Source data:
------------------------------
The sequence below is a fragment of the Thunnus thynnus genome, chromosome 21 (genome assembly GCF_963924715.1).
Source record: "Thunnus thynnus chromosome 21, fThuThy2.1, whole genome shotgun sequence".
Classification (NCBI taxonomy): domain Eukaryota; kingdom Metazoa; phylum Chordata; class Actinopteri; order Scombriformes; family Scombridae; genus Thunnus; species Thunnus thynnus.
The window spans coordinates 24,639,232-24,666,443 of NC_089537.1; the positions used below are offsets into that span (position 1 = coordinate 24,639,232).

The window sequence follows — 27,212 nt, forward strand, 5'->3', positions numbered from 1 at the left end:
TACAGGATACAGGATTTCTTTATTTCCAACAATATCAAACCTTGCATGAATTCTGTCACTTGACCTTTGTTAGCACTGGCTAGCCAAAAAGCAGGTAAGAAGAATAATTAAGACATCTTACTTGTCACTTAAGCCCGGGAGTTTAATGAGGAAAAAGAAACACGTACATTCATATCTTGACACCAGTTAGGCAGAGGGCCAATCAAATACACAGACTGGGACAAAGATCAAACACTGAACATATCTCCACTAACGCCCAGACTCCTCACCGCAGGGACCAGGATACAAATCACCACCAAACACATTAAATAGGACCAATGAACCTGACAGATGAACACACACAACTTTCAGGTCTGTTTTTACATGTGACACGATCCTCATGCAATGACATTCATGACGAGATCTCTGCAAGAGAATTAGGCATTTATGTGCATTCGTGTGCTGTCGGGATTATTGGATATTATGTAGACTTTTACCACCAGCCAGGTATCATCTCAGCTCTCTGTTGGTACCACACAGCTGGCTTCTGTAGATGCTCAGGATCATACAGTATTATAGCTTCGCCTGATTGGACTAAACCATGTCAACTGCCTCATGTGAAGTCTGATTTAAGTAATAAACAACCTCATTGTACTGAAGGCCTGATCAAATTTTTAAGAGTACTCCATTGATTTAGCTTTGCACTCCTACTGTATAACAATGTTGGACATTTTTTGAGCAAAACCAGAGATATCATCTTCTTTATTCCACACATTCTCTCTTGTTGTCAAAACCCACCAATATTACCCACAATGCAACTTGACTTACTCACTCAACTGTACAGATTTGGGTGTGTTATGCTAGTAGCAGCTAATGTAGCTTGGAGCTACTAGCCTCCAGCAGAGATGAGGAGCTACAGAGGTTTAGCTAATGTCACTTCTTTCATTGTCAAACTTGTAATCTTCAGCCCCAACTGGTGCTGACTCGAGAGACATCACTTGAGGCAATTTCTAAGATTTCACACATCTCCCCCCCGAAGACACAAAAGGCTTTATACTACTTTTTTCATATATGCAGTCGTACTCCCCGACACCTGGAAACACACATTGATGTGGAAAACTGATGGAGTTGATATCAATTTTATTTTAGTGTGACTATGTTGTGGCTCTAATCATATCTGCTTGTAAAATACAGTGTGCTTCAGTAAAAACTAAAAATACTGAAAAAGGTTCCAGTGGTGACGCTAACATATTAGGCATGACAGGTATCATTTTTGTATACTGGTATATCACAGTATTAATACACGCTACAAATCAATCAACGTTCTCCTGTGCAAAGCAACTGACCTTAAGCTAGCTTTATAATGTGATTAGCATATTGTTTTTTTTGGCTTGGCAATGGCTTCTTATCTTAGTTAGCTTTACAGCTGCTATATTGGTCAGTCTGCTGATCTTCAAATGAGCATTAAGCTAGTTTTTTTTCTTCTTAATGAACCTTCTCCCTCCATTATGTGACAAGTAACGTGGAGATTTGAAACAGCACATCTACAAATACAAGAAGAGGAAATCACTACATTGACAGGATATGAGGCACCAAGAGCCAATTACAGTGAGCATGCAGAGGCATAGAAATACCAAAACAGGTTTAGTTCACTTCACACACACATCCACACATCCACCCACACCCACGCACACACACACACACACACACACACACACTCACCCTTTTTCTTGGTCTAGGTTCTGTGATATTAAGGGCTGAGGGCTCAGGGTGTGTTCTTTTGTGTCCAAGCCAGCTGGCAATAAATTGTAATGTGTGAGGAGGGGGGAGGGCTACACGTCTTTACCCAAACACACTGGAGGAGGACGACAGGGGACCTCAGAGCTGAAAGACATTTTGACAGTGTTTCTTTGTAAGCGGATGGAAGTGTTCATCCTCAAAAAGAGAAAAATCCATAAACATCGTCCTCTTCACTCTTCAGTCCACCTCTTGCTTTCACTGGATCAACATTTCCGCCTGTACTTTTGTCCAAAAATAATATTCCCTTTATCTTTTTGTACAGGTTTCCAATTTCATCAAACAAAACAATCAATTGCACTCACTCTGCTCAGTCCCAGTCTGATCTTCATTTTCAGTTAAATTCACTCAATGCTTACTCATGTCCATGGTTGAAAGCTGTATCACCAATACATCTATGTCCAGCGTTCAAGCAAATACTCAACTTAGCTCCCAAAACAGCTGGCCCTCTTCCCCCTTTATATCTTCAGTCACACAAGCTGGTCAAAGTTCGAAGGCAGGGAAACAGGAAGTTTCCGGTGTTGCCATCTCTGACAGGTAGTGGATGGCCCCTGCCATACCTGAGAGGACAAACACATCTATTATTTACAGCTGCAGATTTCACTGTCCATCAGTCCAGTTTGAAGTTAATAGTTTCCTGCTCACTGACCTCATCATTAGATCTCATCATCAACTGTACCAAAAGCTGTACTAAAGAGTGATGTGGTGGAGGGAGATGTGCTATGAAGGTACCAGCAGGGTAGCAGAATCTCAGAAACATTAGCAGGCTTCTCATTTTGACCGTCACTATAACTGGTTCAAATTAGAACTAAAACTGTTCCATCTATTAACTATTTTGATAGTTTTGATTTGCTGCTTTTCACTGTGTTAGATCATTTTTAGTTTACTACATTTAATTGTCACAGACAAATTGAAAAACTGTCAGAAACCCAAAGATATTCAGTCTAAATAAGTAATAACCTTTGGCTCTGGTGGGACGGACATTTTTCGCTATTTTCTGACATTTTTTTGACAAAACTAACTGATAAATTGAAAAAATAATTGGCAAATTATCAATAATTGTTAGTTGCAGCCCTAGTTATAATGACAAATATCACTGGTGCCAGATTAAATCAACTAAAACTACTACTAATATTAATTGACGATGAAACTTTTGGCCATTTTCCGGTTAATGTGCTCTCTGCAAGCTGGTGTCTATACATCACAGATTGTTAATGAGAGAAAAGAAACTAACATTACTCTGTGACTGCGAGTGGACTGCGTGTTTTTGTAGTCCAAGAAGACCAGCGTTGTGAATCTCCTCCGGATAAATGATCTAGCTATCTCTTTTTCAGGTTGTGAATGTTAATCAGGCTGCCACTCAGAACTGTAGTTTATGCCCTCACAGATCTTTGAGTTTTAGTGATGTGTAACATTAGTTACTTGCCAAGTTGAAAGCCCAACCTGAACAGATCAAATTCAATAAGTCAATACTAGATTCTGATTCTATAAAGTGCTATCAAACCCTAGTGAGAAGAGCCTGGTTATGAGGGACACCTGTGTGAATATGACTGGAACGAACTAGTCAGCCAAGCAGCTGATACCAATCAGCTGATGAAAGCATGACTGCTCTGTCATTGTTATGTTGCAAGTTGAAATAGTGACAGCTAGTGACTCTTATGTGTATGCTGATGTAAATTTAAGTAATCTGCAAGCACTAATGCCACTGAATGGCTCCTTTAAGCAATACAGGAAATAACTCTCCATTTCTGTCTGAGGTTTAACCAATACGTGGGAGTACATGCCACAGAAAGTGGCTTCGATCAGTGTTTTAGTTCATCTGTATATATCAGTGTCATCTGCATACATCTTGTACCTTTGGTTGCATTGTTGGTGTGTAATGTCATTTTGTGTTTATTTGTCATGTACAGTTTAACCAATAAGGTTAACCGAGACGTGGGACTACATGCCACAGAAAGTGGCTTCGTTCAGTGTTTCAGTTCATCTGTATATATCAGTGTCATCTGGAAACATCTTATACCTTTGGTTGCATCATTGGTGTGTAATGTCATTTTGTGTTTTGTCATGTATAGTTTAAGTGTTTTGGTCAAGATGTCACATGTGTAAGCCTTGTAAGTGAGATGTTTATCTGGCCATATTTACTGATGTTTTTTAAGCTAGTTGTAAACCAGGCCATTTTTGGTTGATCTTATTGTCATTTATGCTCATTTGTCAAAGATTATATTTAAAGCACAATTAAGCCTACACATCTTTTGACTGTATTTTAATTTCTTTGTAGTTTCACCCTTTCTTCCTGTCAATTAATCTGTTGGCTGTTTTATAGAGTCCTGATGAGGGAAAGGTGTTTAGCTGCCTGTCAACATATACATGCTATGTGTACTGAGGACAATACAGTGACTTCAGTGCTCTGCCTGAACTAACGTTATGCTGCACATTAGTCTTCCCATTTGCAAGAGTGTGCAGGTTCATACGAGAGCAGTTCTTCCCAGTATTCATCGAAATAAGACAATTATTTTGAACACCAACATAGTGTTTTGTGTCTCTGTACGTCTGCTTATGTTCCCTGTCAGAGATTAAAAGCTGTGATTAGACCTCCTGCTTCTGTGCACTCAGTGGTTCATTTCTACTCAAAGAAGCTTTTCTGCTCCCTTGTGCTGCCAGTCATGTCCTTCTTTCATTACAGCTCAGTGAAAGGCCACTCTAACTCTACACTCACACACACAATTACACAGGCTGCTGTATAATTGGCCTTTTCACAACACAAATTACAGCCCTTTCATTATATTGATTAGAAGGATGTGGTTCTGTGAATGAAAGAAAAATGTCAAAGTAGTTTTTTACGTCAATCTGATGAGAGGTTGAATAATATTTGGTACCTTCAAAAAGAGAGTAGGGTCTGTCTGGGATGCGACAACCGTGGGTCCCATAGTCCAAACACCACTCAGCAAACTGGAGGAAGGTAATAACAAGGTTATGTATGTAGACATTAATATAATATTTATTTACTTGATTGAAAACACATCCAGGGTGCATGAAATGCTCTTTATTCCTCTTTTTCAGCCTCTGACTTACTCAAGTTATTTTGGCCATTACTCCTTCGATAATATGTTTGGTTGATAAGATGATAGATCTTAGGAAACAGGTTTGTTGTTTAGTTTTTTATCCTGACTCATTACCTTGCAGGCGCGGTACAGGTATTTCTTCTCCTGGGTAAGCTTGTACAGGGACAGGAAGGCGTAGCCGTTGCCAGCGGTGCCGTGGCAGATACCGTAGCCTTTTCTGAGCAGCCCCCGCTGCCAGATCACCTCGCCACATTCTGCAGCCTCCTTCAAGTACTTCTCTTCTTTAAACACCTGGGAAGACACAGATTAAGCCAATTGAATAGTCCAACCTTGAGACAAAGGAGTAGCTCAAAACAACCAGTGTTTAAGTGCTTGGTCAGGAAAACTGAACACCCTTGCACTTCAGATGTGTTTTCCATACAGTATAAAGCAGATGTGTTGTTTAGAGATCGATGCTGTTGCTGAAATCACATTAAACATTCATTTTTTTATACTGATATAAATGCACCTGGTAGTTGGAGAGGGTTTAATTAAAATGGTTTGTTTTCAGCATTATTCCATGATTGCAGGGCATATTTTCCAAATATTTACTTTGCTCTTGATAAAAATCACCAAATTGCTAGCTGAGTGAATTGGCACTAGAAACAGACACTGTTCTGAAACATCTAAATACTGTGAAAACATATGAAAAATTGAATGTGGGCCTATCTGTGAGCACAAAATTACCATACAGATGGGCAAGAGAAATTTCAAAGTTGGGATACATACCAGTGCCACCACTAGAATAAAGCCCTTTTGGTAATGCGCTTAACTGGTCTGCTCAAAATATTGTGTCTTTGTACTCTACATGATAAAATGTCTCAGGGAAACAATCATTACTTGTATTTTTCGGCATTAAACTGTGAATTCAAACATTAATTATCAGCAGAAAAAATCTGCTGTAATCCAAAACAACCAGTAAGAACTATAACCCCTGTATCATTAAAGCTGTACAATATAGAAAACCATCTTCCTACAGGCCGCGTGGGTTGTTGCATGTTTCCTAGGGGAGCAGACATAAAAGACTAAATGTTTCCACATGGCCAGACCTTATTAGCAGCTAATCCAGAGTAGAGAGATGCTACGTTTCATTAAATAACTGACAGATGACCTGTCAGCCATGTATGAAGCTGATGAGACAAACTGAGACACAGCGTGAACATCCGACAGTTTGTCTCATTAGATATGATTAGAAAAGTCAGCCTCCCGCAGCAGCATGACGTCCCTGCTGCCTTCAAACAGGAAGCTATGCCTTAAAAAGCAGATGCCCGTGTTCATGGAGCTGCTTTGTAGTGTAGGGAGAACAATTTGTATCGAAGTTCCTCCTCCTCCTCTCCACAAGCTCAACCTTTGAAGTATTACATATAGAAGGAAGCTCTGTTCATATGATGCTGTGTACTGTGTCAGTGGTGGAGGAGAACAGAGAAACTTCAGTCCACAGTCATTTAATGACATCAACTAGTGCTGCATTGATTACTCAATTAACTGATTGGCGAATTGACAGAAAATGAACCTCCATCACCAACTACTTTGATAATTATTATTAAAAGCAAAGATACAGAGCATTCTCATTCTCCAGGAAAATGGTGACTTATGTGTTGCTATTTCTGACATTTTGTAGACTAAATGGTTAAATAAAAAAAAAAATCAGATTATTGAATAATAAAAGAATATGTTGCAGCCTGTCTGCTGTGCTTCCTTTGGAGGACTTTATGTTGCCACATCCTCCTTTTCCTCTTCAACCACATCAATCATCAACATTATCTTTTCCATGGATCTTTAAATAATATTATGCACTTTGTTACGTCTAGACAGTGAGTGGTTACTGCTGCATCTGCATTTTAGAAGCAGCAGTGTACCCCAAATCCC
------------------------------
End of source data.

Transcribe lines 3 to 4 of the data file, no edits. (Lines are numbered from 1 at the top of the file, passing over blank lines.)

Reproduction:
Classification (NCBI taxonomy): domain Eukaryota; kingdom Metazoa; phylum Chordata; class Actinopteri; order Scombriformes; family Scombridae; genus Thunnus; species Thunnus thynnus.
The window spans coordinates 24,639,232-24,666,443 of NC_089537.1; the positions used below are offsets into that span (position 1 = coordinate 24,639,232).